But of course, that kind of completely free future doesn’t really exist, and especially not for Joan.
Whenever Mad Men puts Joan in a green dressing gown, you need to immediately remember the look on her face as she stood in a different green dressing gown, staring into the mirror, right after the tryst with Jaguar.
Joan is rich and successful now, but that success came at a cost, and it’s one she’s reminded of every day.
She carries that green reminder with her into the next day, along with her hopeful blues.
That playful little polka dot pattern on her blouse is awfully sweet. No wonder Richard saw the light and came crawling back to Joan, even after she committed the cardinal sin of (gasp!) having a child.
Speaking of children! Betty sure is being inappropriate with one. You remember our dear friend Glen, right?
He’s all growed up, Neville Longbottom style!
That outfit screams “It’s 1970!” but, well, it is 1970, so why not? It also emphasizes how stupidly young you would have to be to embrace such hideous trends. Glen’s about to join the army (quoth Sally: “Are you fucking stupid?”), and he’s still carrying that never-not-creepy torch for Betty.
Who is all about that, because Betty constantly craves affection and has no sense of appropriate boundaries. Betty spends the episode in white and yellow florals that emphasize her role as the domestic Angel in the House, the ideal suburban housewife, the pinnacle of Glen’s Oedipal fantasy. Great Outfits, Terrible Decisions: The Betty Francis Story.
Betty Francis. Stop that. That is a child. That is Matthew Weiner’s child.
That is your daughter’s pen pal, Betty.
Ultimately Betty decides not to go for it with Glen, not because he is a literal child but because she’s married. Unfortch, Sally has already had to live through the trauma of watching them awkwardly flirt. And then she has to live through the same thing with Don.
Yeah, so after spending the episode unsuccessfully brainstorming ideas about the future (he even goes so far as to pick Meredith’s adorable empty brain), Don is ready for the easy ego boost of turning on his DILF charm with a bunch of nubile young teenagers. Sally is completely and rightfully disgusted.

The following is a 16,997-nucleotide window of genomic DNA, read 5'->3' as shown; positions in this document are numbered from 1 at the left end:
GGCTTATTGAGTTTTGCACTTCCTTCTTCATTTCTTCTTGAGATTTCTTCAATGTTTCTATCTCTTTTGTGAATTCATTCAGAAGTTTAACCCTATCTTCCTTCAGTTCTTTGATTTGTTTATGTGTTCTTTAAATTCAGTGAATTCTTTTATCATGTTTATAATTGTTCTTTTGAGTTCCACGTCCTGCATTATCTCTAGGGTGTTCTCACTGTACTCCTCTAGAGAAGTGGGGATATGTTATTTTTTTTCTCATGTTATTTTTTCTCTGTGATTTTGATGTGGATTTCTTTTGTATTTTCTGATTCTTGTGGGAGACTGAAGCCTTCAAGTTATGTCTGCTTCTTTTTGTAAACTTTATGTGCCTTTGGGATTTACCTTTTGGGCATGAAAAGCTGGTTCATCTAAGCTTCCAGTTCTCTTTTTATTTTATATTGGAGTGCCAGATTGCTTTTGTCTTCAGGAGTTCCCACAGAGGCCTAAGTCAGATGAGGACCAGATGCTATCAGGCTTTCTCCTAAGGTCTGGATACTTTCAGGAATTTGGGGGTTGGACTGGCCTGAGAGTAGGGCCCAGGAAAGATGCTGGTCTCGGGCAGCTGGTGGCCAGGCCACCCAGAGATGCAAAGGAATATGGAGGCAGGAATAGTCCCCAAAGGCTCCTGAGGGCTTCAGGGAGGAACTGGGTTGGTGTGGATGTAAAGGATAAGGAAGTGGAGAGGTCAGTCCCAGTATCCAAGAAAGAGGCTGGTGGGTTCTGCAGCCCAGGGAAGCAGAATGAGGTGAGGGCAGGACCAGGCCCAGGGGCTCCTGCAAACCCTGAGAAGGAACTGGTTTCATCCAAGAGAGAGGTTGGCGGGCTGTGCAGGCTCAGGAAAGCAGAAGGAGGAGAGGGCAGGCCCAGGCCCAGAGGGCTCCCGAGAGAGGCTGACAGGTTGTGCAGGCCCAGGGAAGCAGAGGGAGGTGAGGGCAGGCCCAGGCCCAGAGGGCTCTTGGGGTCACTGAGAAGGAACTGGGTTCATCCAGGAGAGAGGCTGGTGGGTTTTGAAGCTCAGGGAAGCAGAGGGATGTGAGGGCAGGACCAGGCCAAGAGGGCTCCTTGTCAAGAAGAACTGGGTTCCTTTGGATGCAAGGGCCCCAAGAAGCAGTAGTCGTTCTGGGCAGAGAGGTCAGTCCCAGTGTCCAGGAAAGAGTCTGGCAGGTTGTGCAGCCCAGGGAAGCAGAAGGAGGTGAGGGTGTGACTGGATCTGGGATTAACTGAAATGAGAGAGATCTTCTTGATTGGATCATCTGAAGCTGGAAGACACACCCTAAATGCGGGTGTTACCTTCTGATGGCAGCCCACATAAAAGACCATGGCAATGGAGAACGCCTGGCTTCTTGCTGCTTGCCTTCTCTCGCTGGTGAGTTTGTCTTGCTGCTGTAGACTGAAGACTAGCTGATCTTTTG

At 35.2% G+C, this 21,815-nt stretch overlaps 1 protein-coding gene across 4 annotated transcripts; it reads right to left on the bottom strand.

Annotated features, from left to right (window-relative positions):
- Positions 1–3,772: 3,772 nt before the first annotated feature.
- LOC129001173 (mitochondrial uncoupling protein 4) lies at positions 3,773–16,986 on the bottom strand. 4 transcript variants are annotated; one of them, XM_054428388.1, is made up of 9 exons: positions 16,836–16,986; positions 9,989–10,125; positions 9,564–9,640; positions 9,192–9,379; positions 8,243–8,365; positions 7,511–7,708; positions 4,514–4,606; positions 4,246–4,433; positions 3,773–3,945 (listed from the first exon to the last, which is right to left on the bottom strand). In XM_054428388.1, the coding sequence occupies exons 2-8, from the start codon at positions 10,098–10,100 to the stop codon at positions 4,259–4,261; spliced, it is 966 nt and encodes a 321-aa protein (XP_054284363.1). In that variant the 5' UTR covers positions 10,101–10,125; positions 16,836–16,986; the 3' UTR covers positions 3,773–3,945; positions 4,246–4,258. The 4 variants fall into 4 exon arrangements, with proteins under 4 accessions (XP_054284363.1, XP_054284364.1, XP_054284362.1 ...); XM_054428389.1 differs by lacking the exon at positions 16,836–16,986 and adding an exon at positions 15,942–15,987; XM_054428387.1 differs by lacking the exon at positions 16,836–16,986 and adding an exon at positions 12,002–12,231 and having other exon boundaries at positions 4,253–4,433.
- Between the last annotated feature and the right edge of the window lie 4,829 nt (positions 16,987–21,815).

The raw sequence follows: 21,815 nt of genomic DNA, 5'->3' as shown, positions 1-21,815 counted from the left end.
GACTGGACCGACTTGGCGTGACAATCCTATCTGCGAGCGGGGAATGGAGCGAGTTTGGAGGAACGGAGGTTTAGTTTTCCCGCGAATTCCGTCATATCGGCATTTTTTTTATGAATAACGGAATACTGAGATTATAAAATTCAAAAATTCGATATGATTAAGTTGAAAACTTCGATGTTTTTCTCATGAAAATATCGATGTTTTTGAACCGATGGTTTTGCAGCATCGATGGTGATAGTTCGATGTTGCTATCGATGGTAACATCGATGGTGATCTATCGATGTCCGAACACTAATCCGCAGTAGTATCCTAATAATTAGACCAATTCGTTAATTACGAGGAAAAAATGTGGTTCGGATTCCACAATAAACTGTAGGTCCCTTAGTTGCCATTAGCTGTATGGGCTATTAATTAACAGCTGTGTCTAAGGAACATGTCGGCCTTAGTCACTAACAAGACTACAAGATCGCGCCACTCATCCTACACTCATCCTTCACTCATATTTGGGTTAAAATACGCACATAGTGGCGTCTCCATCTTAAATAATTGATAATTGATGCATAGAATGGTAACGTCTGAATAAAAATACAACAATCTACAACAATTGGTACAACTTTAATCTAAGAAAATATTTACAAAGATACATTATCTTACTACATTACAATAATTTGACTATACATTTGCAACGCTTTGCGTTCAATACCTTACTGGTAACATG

She’s spot-on when she identifies one of the only things her parents have in common: “Anyone pays attention to either of you—and they always do—and you just ooze everywhere.” Both Don and Betty are fantastic at advertising themselves, at turning themselves into the product that other people think will make their futures better, smarter, happier. Don is the Man in the Gray Flannel Suit, suave and smart and cool and maybe a little haunted but in a dapper way, and Betty is the Angel in the House, interestingly tragic and domestic and beautiful. They’re great at projecting those imaginary futures, and they love and crave the attention that it brings them. But they’re terrible at the follow through. They have no idea how to actually create the futures they promise.
Sally knows this, and she swears that she will never let it happen to her. But look what she’s wearing.
Sally is stuck in the Hershey brown of the past. She is what her parents made her, and when Don tells her, “You are like your mother and me. You’re gonna find that out,” there’s a good chance that he’s right.
The episode closes out with Don, having at last successfully sold his sad empty apartment of failure, facing a future he cannot imagine, the hopeful blue of his shirt almost completely swallowed up by the Hershey brown of Dick Whitman’s past.
What do you think, YKYLFers? Does Don Draper have a future, or is he going to go full Dick Whitman on us? Is Joanie ever going to get the happy ending she deserves? And when is Peggy going to break out a badass blue pantsuit and school everyone with her sheer awesomeness?